Waste of time and silly. When I say thank you and take care at end of my shift that should be sufficient.
Anyone that gets these should know it's not personal nor heartfelt when you are "required" to do it.
- 15Dec 10, '12 by Altra Guide"Dear Patient A:
I'm so very glad that we got a chance to know each other after you fell down 6 stairs and broke your femur. I hope that you can recall your excellent stay at Most Awesome Hospital with fondness ... the surgery, the pain, the joy of personal hygiene with immobility. Please visit us again at your earliest convenience.."
"Dear Patient B:
How thoughtful of you to make your hospital stay so memorable for nurses, physicians, ancillary staff, other patients and visitors, and everyone who came within 20 feet of you. Your colorful descriptions of your planned actions if you didn't get pain meds "on time" were so entertaining! And the Oscar-worthy performance when your out-of-town children arrived ... brilliant! We look forward to your repeat performance of Noncompliance: The Trilogy in the near future."
If y'all need more ideas I can keep writing ...
- 8Dec 10, '12 by VICEDRNQuote from trueblue2000I tell my patients my name twice during room orientation and while they can describe me and tell you nice things about me, they NEVER remember my name. In fact, I was just warned that I needed to get the patients to remember my name or I would face discipline even though they can clearly describe me. Please come back and reflect more on this thread when you are out on your own and caring for own patient assignment and discover that thank you cards are a meaningless and demeaning gesture for everyone involved.It is a personal touch. Pharmacists and housekeeping could write them but it would be meaningless to the patient since neither of them personally cared for the patient. Us, on the other hand, the patients remember, and would recognize the name on the card.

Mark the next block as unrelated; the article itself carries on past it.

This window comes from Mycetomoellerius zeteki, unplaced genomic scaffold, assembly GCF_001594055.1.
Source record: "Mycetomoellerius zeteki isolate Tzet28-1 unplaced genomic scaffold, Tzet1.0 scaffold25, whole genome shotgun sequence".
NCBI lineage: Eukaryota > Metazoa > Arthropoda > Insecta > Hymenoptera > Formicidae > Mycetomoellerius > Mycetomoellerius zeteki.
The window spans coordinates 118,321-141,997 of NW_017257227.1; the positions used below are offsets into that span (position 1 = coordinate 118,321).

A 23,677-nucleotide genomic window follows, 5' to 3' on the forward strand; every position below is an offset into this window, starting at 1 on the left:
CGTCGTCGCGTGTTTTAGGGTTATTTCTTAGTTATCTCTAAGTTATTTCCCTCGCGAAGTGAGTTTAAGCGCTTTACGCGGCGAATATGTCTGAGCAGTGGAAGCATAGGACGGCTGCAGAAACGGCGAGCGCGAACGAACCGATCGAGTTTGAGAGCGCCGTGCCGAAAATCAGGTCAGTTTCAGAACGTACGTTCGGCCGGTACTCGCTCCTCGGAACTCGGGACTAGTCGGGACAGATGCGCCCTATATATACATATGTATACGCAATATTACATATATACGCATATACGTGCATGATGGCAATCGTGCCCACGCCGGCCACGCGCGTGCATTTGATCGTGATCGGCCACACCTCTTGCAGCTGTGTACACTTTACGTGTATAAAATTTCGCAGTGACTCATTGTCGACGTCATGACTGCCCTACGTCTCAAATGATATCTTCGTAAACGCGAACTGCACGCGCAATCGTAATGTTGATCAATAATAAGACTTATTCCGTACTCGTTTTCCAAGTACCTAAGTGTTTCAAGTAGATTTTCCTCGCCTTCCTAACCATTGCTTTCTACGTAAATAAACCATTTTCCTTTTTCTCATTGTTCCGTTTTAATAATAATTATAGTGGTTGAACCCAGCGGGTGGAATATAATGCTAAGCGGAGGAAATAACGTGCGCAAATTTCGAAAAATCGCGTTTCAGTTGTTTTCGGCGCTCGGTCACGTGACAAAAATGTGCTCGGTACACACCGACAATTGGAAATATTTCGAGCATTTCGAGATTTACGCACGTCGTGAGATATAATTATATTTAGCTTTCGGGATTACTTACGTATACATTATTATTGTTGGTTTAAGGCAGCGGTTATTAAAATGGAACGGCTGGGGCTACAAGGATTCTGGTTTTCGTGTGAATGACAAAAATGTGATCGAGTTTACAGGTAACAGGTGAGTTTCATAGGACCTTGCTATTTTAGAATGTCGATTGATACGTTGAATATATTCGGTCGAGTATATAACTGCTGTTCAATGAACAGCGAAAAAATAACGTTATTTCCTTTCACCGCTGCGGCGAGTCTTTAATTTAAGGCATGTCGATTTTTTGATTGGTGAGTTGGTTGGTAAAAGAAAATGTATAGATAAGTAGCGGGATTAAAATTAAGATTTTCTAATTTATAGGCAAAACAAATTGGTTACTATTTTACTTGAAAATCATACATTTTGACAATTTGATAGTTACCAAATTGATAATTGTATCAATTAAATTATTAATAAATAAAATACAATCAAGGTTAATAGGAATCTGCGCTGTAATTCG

- 9Dec 10, '12 by HouTx GuideOK - this thread cinches it. Nurses are not only the funniest people on the face of the earth, but the most discerning.
This whole concept is just wrong on so many levels. It is also another clear indication that these managers are failing badly. Their primary responsibility is to ensure that the environment (resources, staffing, P&P, etc) provides optimal support to those who are actually delivering the care. A good manager would fall on this grenade rather than burden their staff with additional nonsense. As pointed out originally, adding additional tasks to maxxed out staff is absurd. Particularly when that task is so . . . strange.
What in the world are we thanking patients for? They are in our hospital either because a physician chose to admit them to the hospital where s/he has admitting privileges or it was the closest/most appropriate E.D. If administrators insist on this bizarre task, it should at least have some authenticity - so, change it from "thank you" to "Please, please, please (etc) give us high marks on the patient survey so our reimbursement won't be dinged"